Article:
At a table in a coffeehouse somewhere in Madison, Wisc., sits a heavily bearded man who goes by the name Valient Himself. He's deeply engrossed in a fantasy novel by an author, George R.R. Martin, who he believes "blows Tolkien out of the water." At some point during the half-hour telephone conversation, Valient Himself will talk about the fact that he and the rest of his band mates in Valient Thorr are not Earthlings, but rather hail from Venus. They're just forever marooned on our planet, he tells me.
But that's just a brief sidebar to a conversation that's almost completely focused on the current political landscape. Himself is well read (in areas other than just fantasy) and educated, holding a master's degree in fine art and even more well opinioned, offering his take on a number topics, including his band's raging new metal-lined bar-rock album, The Stranger, but also throws out lines like this with almost no prompting: "You've got these tea baggers - they're so right wing that they're breaking away from the other assholes because they're not asshole enough for them."
In an alternate universe, or maybe back on his home planet, Himself would be a hell of a talk radio host. This political fury isn't restricted merely to interviews, but has rather made up the bulk of the band's lyrical content. Valient Thorr's records have always been pumped full of political and social messages, and the band's wild-ass live show is a perfect vehicle for the messages of protest. On The Stranger, the band's fifth full-length record and second produced by legendary producer Jack Endino, Valient Thorr maintains the punk-fueled rock and roll foundation that has gained them so many fans across the world, while talking a less on-the-nose approach to spreading their message.
"It's not as in your face like, 'f**k you, George Bush.' It's more analogies or vignettes about how things are. It's more personal situations to think of," says Himself of the new album, his voice rich with a twang that reflects the band's Earthly home state of North Carolina.
So what we have here is a band, a loud unruly one at that, that openly and with a straight face claims to hail from another planet, yet delivers finely tuned political messages. It seems like there would have come a time when Valient Thorr, in all their mostly bearded and trademark vest-wearing glory, would have had to decide to either embrace the weirdness of the back story they created or get serious and lend some backing to the band's messages. Rather - and somewhat impossibly - the quintet decided to successfully do both.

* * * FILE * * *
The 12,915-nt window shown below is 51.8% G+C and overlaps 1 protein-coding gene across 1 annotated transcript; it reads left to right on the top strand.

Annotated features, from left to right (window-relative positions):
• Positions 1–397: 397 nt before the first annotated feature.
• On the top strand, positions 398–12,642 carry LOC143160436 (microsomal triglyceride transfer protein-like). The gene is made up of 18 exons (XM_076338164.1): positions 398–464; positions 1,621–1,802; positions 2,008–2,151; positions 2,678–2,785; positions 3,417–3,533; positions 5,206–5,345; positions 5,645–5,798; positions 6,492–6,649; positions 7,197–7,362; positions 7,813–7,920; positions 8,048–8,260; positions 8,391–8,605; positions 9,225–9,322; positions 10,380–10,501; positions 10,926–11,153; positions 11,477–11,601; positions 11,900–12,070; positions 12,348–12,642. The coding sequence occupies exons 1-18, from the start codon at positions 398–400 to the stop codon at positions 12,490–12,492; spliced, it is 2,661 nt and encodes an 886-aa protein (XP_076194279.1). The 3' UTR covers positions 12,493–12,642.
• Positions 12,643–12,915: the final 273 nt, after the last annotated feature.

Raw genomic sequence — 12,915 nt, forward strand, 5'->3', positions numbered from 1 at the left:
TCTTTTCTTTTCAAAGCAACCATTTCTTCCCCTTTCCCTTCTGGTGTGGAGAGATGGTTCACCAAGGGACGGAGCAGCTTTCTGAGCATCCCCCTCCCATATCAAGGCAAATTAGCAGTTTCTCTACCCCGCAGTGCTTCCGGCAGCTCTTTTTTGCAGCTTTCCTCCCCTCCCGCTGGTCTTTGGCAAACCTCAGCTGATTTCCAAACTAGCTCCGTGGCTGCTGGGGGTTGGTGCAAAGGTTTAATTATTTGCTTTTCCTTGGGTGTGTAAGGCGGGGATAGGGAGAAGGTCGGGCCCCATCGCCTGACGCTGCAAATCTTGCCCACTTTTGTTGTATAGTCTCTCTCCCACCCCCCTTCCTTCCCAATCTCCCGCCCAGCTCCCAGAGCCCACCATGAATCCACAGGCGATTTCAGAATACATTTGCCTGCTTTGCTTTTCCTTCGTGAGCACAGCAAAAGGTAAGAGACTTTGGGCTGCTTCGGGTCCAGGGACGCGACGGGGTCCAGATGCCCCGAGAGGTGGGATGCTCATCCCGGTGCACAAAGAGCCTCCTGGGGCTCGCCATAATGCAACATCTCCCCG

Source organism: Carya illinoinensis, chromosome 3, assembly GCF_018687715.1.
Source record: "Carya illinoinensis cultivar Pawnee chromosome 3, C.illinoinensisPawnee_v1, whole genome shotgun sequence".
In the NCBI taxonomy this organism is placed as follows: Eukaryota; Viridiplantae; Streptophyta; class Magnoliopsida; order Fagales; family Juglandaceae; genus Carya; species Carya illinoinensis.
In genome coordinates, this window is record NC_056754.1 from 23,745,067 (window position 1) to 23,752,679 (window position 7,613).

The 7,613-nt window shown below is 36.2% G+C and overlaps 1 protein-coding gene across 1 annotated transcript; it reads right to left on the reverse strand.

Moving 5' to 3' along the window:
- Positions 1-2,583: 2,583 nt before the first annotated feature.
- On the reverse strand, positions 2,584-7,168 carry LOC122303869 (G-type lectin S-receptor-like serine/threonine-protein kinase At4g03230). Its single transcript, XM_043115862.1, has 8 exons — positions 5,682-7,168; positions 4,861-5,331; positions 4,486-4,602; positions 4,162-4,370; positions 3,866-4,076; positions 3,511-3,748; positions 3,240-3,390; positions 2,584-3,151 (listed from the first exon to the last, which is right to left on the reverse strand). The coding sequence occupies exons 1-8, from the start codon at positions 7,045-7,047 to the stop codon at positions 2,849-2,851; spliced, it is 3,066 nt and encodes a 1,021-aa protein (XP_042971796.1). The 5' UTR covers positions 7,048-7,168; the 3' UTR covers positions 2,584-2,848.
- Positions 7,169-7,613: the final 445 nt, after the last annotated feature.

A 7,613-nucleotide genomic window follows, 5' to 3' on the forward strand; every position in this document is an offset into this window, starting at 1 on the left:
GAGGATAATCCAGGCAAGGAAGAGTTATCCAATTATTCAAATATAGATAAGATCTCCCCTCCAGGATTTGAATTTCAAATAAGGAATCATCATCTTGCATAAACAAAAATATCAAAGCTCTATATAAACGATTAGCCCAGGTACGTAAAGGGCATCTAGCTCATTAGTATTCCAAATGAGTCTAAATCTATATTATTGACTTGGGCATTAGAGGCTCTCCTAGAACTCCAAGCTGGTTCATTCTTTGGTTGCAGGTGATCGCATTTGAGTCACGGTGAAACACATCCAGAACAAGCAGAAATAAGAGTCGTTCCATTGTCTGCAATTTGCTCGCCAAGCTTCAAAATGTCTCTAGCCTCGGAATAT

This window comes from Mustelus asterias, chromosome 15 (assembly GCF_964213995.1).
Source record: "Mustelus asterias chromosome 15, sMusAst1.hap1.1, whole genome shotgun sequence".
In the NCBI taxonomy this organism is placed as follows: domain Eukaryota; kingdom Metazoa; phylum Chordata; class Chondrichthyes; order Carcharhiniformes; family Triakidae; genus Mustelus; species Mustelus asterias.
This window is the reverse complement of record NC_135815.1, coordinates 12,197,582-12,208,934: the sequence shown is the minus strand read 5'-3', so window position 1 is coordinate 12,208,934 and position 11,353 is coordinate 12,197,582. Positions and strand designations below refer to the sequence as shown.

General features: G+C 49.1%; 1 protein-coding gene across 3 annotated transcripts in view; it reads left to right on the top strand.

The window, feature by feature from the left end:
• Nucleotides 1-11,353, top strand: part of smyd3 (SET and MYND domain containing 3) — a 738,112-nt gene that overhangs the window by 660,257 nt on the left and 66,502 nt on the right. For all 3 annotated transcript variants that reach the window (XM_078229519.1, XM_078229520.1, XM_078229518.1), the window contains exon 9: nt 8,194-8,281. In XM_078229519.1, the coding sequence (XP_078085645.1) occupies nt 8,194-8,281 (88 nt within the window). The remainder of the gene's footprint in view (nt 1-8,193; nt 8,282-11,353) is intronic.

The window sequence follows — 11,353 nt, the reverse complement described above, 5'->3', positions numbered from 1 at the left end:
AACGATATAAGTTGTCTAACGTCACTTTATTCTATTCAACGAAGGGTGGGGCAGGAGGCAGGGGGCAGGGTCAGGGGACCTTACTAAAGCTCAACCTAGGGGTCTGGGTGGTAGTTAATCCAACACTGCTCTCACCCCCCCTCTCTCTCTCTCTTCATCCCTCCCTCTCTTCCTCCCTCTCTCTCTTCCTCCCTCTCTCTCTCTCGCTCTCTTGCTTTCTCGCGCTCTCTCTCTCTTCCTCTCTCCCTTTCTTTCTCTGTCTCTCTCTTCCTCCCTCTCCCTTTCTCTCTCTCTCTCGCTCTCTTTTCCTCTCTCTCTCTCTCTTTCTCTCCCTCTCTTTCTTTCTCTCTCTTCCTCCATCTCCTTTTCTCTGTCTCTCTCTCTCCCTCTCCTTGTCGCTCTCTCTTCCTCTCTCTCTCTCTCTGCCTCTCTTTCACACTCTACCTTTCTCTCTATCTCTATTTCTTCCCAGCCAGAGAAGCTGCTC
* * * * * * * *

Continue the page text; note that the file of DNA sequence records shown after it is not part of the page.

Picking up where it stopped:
"Our music is heavy as shit, so getting people to listen to it and they read about it and realize this guy is unleashing some serious themes," says Himself.
Over the past five years, the band has become one of the more loved acts on the touring punk and hard-rock circuit, partially because until very recently they only left the road for a few weeks each year, logging as many as 300 shows annually at the peak of their time on the road. That schedule has slowed, albeit only slightly, and the band continues to tour - as they did for seven weeks this summer - in Europe where they have plenty of followers. Himself takes a stab at why the band might have more appeal overseas than here at home.
"I think it's because people over there have their priorities straight. People over here are into pop garbage and 90 percent of them buy their music at Wal-Mart - that's why you still have these radio stations playing Smash Mouth. That makes me want to strangle somebody," says Himself, letting out one of his only laughs of the entire interview.
This isn't to say the band has floundered here in the States, because they've done just fine for themselves, touring with big acts like indie-metal crossover heroes Mastodon, among others.
Before leaving the coffee shop and walking a few blocks back to the venue where his band is setting up for that night's gig, Valient Himself answers the query that's been tugging at me for the past half-hour: Why would a guy who claims to be from Venus be so adamant about commenting on the politics of an alien world?
"We had to make this our home and if we don't want our new planet to turn out like our old planet we better say something about it," says Himself.
Sure, I'll accept that answer.
Valient Thorr, Red Fang, Kandi Coded
8pm Saturday, October 9. Domino Room, 51 NW Greenwood Ave. $10. Show also includes the premier of the snowboarding film, Cheers.